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Friday, 20 June 2014

What I will say if the PCUSA chooses to divest

In a few hours our General Assembly will decide whether or not to divest from 3 American companies whose products are being used for nonpeaceful activities of the Israeli military in the Occupied Territories. There is likely to be more debate and more tension in the room than during our discussions of same gender marriage.

Coming into the assembly hall this morning we were flanked by grey t-shirted men whose shirts proclaimed that divestment would "leave them out."

I am very nervous about this conversation and the "fallout" after the decision.

Yet I am moved to support divestment and to do my level best to explain this decision with clarity and compassion to those willing to listen.

My first call Monday morning will be to the staff of the local synagogue with whom we have a longstanding and deep relationship. My hope is that the rabbis will welcome a conversation. My hopes for that conversation will be to...........

1. Listen to the understanding of my colleagues and clarify that our decision to divest is one of getting our own financial house in order as an expression of our hope that the occupation will end and determined efforts to work toward a two state solution will begin again.

2. Report on the positive investment of the Presbyterian Foundation in alternative energy, fish farming and microlending, which are serving to bring economic development to an area which will hopefully, one day, be part of a sovereign state of Palestine. I will remind my colleagues that our investments in Israel continue as a viable part of our denomination's portfolio.  I will ask if my colleagues would be interested in joining together in a project of this nature as an expression of hope for the Palestinian people.

3. Ask the synagogue friends to help me and my congregation become more aware of Jewish suffering in various places in the world, that we may stay vigilant in our efforts to address anti-Semitism everywhere, including in the depths of our own hearts.

4. invite members of the synagogue, Christians and Muslims (including Palestinan Christians and Muslims) to read together the book "Embracing Israel/Palestine: A Strategy for Healing and Transforming the Middle East" by Rabbi Michael Lerner as a small group.

I pledge my willingness to have these kinds of conversations with anyone who desires them.

I have decided what I feel I can say to my Jewish friends and colleagues if we pass divestment. I am not sure yet of what I will say to the Palestinians I know and to our dedicated Mission coworkers who work daily in the West Bank and Jerusalem and experience the despair and hopelessness of the Palestinian people who wonder where the world's passion is for peace.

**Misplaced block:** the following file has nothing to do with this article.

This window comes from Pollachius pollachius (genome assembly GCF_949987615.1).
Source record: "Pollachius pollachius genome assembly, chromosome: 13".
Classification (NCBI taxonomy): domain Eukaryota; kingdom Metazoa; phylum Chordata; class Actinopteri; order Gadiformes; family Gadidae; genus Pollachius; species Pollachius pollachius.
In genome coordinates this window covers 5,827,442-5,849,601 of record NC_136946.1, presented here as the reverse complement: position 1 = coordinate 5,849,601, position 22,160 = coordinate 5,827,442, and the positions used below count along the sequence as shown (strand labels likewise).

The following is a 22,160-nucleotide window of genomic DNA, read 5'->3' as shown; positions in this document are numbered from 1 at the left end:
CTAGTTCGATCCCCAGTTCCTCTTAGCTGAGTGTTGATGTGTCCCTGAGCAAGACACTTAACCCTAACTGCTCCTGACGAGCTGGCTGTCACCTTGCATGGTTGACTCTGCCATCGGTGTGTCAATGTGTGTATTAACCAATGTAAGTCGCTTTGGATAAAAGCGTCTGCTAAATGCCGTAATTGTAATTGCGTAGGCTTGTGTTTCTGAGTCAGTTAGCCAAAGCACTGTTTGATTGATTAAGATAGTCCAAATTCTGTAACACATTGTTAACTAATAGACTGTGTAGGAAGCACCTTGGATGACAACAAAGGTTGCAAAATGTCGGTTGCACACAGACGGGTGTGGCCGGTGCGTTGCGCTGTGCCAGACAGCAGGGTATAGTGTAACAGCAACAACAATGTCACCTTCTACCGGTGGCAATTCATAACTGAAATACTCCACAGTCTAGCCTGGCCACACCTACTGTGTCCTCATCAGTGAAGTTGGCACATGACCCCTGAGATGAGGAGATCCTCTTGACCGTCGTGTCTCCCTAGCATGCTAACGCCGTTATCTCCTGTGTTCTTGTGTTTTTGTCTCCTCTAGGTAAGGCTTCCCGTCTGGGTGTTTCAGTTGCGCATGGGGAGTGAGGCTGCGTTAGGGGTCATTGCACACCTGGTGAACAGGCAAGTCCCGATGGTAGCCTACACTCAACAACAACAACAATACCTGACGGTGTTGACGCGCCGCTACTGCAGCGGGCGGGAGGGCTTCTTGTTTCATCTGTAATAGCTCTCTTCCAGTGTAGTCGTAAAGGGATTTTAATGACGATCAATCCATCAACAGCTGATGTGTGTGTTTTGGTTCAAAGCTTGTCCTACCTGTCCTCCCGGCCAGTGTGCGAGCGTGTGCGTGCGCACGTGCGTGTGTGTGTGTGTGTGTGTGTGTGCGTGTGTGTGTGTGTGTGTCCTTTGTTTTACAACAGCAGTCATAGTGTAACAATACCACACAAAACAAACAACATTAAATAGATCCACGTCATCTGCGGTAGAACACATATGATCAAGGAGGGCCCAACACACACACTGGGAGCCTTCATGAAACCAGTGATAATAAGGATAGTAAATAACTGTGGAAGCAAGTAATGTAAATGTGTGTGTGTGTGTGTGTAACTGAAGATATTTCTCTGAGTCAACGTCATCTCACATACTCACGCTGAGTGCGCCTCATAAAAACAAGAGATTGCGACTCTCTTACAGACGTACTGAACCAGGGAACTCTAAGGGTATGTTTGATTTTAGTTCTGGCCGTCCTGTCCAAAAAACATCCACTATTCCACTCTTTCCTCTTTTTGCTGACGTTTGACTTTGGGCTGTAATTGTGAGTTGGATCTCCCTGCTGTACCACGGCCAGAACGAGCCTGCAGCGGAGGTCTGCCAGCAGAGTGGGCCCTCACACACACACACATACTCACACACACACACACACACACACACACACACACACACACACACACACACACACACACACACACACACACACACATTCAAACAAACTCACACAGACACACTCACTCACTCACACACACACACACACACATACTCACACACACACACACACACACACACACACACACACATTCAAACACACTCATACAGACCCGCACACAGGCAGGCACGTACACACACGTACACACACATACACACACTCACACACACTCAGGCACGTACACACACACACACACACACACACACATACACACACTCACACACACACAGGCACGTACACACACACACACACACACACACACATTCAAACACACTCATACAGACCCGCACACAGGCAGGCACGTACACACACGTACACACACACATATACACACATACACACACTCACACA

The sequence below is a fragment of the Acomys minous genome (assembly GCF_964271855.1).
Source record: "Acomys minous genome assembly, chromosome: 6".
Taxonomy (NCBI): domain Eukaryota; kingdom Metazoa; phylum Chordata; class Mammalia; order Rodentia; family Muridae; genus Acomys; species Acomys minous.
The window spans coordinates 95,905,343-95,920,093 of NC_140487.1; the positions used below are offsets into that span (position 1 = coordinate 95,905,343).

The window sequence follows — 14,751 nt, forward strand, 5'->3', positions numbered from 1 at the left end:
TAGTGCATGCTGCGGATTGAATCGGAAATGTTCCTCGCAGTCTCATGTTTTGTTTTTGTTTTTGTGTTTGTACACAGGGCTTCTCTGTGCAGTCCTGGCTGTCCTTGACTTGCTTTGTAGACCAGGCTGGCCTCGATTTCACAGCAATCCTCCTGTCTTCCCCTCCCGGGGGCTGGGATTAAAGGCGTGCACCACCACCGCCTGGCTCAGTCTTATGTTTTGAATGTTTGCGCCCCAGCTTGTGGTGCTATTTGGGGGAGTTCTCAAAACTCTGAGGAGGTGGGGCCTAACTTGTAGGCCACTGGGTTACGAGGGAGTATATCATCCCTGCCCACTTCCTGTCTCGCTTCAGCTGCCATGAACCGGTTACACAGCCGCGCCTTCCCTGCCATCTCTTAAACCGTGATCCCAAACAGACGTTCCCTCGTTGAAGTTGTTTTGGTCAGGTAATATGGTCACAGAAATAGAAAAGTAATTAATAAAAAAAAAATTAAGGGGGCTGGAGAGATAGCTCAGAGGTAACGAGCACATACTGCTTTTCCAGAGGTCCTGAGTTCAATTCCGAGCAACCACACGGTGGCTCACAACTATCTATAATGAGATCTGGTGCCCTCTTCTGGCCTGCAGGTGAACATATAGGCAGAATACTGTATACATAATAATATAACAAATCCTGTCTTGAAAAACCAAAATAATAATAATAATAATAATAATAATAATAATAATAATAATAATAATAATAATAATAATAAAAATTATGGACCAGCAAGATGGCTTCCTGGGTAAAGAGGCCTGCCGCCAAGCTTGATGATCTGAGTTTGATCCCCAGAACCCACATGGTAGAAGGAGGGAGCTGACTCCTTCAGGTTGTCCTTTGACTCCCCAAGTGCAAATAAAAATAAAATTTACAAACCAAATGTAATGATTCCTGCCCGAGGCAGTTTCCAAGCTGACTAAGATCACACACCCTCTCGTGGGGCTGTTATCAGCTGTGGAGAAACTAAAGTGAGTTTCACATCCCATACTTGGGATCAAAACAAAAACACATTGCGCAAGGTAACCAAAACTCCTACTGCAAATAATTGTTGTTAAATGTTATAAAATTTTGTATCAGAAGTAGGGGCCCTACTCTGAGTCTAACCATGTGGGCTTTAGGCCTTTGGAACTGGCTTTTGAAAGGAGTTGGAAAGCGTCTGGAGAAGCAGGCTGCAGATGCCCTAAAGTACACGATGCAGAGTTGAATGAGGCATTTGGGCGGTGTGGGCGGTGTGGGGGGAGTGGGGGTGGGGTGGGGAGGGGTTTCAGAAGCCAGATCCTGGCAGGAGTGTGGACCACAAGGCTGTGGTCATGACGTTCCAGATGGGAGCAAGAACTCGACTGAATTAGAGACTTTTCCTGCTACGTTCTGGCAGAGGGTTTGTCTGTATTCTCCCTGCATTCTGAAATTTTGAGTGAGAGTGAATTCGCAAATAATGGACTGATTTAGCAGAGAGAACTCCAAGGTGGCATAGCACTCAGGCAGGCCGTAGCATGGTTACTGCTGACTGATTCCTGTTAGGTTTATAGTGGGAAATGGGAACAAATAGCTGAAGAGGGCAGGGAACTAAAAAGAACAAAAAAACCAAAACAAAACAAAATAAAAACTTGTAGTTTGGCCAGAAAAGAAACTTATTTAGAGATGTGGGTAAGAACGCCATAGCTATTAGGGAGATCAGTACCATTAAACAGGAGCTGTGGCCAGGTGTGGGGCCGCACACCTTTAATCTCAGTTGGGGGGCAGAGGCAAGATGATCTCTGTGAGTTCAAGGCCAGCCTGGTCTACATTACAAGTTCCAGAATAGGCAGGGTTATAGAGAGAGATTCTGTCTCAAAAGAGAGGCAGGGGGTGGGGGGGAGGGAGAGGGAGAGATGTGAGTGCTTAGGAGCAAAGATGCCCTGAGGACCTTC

Monday, 2 June 2014

Do Talk to Strangers

This post is part 6 of a series of responses to questions posed to candidates for moderator of the 221st General Assembly of the PC(USA). I am standing for moderator of this assembly. 

Q: In our interactions with people of other religions and faith traditions, as Presbyterians we seek respectful dialogical relationships and authentic witness. How do you understand the relationship between witness and dialogue with people of other religions and faith traditions?
A: I have invested a lot of time and energy in interfaith work. I consider dialogue a spiritual practice. It is a patient speaking of truth as I know it, and a humble listening for wisdom from others.

The church I serve, University Presbyterian Church,  launched an adult interfaith education center 13 years ago, with important leadership from the pastor at the time, Lib McGregor Simmons.  Named the “SoL” (Source of Light) Center, we offer short courses such as “the Global Refugee Crisis,”  “Abraham in Judaism, Islam and Christianity,” and “The Spiritual Practice of Forgiveness.”

A course I had the opportunity to design was “Who Speaks for Islam?” drawing on the title of a book by the same name.

During the class, I interviewed women from Iran and Pakistan, and men from Turkey, Jamaica, Iraq and the US. I asked them about their jobs, their families and their practices of faith. During this course none of us who were Christian spoke about our faith, yet this was the beginning of dialogue. Dialogue creates a space of honor and hospitality for the “other” and lets him/her tell their story on their own terms. By offering space to people from numerous places and experiences, we also communicated something I feel is very important about dialogue: do not set up a situation where one person represents an entire tradition.

 One of the most powerful moments of this interview process was when I asked the Turkish man, “what would you like the group to know that I haven’t asked?” he responded,  “Thank you for not asking me about terrorism. Thank you for asking me about my life and what I care about.”  

Dialogue is our witness to Jesus Christ, as we honestly share our stories with one another. Dialogue recognizes that we all have something to learn from others, and that God’s wisdom is not confined to the lips and hearts of those who share our particular faith. Dialogue can inspire and transform. We leave the results of these encounters to God.